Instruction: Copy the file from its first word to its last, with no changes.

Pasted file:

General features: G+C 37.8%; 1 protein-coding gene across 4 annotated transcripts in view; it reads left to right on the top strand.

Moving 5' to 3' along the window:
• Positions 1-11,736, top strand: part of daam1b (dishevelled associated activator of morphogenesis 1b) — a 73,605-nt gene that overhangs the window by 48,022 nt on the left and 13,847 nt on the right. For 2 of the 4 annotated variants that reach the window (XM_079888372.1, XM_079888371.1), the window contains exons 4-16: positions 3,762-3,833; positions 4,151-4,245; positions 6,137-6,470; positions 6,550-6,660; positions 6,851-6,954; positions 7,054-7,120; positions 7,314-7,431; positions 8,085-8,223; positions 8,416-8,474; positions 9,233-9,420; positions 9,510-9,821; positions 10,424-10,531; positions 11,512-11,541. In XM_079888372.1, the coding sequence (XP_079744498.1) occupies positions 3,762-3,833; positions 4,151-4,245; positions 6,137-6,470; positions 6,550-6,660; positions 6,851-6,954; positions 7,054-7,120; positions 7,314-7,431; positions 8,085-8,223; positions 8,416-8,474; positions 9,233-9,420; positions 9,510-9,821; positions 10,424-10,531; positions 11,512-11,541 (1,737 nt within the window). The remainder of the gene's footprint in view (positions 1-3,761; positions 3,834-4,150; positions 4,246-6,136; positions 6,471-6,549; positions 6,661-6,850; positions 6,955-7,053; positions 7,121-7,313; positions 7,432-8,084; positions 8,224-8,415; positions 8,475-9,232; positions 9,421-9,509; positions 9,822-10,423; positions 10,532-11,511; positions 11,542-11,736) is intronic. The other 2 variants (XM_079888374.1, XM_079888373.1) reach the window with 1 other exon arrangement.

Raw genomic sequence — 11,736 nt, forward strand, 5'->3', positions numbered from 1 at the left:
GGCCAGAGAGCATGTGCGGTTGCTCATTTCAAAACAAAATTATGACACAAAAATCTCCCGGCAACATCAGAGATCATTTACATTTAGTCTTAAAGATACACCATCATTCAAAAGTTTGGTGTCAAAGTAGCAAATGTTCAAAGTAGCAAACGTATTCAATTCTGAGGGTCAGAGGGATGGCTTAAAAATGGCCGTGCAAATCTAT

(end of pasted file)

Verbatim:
General features: G+C 37.8%; 1 protein-coding gene across 4 annotated transcripts in view; it reads left to right on the top strand.

Moving 5' to 3' along the window:
• Positions 1-11,736, top strand: part of daam1b (dishevelled associated activator of morphogenesis 1b) — a 73,605-nt gene that overhangs the window by 48,022 nt on the left and 13,847 nt on the right. For 2 of the 4 annotated variants that reach the window (XM_079888372.1, XM_079888371.1), the window contains exons 4-16: positions 3,762-3,833; positions 4,151-4,245; positions 6,137-6,470; positions 6,550-6,660; positions 6,851-6,954; positions 7,054-7,120; positions 7,314-7,431; positions 8,085-8,223; positions 8,416-8,474; positions 9,233-9,420; positions 9,510-9,821; positions 10,424-10,531; positions 11,512-11,541. In XM_079888372.1, the coding sequence (XP_079744498.1) occupies positions 3,762-3,833; positions 4,151-4,245; positions 6,137-6,470; positions 6,550-6,660; positions 6,851-6,954; positions 7,054-7,120; positions 7,314-7,431; positions 8,085-8,223; positions 8,416-8,474; positions 9,233-9,420; positions 9,510-9,821; positions 10,424-10,531; positions 11,512-11,541 (1,737 nt within the window). The remainder of the gene's footprint in view (positions 1-3,761; positions 3,834-4,150; positions 4,246-6,136; positions 6,471-6,549; positions 6,661-6,850; positions 6,955-7,053; positions 7,121-7,313; positions 7,432-8,084; positions 8,224-8,415; positions 8,475-9,232; positions 9,421-9,509; positions 9,822-10,423; positions 10,532-11,511; positions 11,542-11,736) is intronic. The other 2 variants (XM_079888374.1, XM_079888373.1) reach the window with 1 other exon arrangement.

Raw genomic sequence — 11,736 nt, forward strand, 5'->3', positions numbered from 1 at the left:
GGCCAGAGAGCATGTGCGGTTGCTCATTTCAAAACAAAATTATGACACAAAAATCTCCCGGCAACATCAGAGATCATTTACATTTAGTCTTAAAGATACACCATCATTCAAAAGTTTGGTGTCAAAGTAGCAAATGTTCAAAGTAGCAAACGTATTCAATTCTGAGGGTCAGAGGGATGGCTTAAAAATGGCCGTGCAAATCTAT